Early access is an oddly unique phenomenon that really only works in the world of video games. Playing a game that’s still incomplete and giving the developers feedback makes sense; it’s almost the purest form of beta testing. Imagine, though, if the audience could look at the dailies on a movie shoot, or listen to the bass line of a new EP. It would be absolute madness. That makes early access feel more intimate. We, as players, get to see a game blossom and grow into its final form, like a butterfly with a two-frame jab and a health bar.
This was my experience with Darkest Dungeon back when it first came to early access in 2015. I watched, and played, every step of the development process. The highs, the lows, the heart attacks, and corpses. I was there to witness it all. Now I am fortunate to do this all over again with its sequel Darkest Dungeon 2 as it has just been released into early access on the Epic Games store. After playing the game for more hours than I care to admit, the main takeaway I got was the feeling of hope.
Stress and hope
For those wondering if Darkest Dungeon 2 is still similar to its predecessor, I want to assure you: Yes it very much is. The core combat mechanics are still at the heart of the game. Managing stress and inventory space are also front and center. Of course, the game is filled with horrific and insidious creatures that are looking to tear the world apart. Even the art and aesthetics have been preserved despite the game being fully 3D.
This time around, players are unleashed upon a wide-open world. Unfortunately, the horrors from the first game have been unleashed as well and have thrown the world into complete chaos. Players must create a caravan of heroes … or fools that are brave enough to take on the darkness head-on. This makes the core loop of the game very different from the original. Instead of slowly traversing through a murky cave or dark catacombs, you are barreling down the road in a horse and carriage trying to get to the next inn. Some roads are more difficult than others as this ramps up the stress that the player will feel. Making split decisions when choosing a path can spell out doom for the player’s run.
A “run” of the game is completely different, as the player no longer has a home base or a collection of heroes (read: fools) ready to jump into the next dungeon. All that is available is a caravan and whoever can fit inside it. Once all the heroes meet their grisly demises, the game is over and must be restarted from the beginning. Of course, certain skills are carried over from each game, as well as the unlocked heroes. Darkest Dungeon 2 feels more like a roguelike this way and feels more refreshing with each run.
The stress mechanic is probably the most impactful change compared to the original game. It’s no longer a meter based on 100, but instead 10. That means characters hit their breaking point more often, but it’s also tied very closely to the new relationship mechanic. During each run, characters develop a relationship with each other, for better or worse. The Grave Robber might become inseparable from the Plague Doctor due to the amount of healing and buffs she gives her, or the Highwayman might start to hate the Man-at-Arms because he keeps stealing his kills. These relationships will shape the flow of combat and can be both beneficial and a problem. However, once a character reaches 10 stress they will take a serious hit to their positive relationships, which makes it easier for them to fall into a negative one. The health of the party’s relationships seems as important as the fate of the world.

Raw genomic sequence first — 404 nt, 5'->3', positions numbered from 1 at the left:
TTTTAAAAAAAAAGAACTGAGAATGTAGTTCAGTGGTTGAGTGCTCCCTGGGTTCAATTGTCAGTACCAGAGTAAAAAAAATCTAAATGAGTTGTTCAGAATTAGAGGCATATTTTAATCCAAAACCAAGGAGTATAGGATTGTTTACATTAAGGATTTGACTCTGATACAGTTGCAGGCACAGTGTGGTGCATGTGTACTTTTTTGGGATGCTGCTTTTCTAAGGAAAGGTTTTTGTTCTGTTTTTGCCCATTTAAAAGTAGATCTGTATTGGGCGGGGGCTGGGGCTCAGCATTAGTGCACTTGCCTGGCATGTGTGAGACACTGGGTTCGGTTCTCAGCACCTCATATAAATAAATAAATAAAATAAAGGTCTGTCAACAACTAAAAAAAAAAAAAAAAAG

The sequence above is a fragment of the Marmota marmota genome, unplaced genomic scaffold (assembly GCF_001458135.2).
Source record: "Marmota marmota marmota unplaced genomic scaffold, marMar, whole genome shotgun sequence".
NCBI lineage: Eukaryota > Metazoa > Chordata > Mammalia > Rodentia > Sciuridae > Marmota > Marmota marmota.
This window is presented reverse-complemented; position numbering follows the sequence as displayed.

Currently, there are only nine playable heroes in the early access build, and it’s unknown how many will be in the full game. It has only been playable for less than a week now, so who knows what the final product will look like. This is something the developers are keenly aware of and are asking players to be cognizant of too. A post from Chris Bourassa and Tyler Sigman, the creators of Red Hook Studios and Darkest Dungeon, asks the players to be patient playing through the early access version of Darkest Dungeon 2. They state that things will be updated, balanced, and outright changed during the development process. They also ask the players to give the sequel a chance, despite it being so different from the original.
A message from the founders. pic.twitter.com/LAW1DFKSuM
— Darkest Dungeon (@DarkestDungeon) October 26, 2021
Hope is the true centerpiece of Darkest Dungeon 2. Hope transcends past themes and gameplay and even relates to the creators themselves. The torchlight mechanic from the first game has even been replaced by the resource Hope. When traveling through the game, the heroes will meet survivors of this catastrophe that are in desperate need of hope. The negative relationships the heroes have with each other can slowly be mended during a run, giving a player hope that a particular run is not completely lost.
Hope also drives the developers into making this game — hope that this game can stand on its own, and not just be an expansion of the original. They hope that they can pull this off, and they hope that players will give them time and the chance to do it.
Even with the world turning into an absolute nightmare (specifically talking about the game, but you know …) I cannot help but see the brighter things. The new relationship mechanic, the new push-pull feeling of the stress meter, and even the dreams and desires of the developers make me see this game as a beacon of hope. No amount of unspeakable horrors and negative reviews can stop that for me.
Darkest Dungeon 2‘s early access build is now available on the Epic Games Store.
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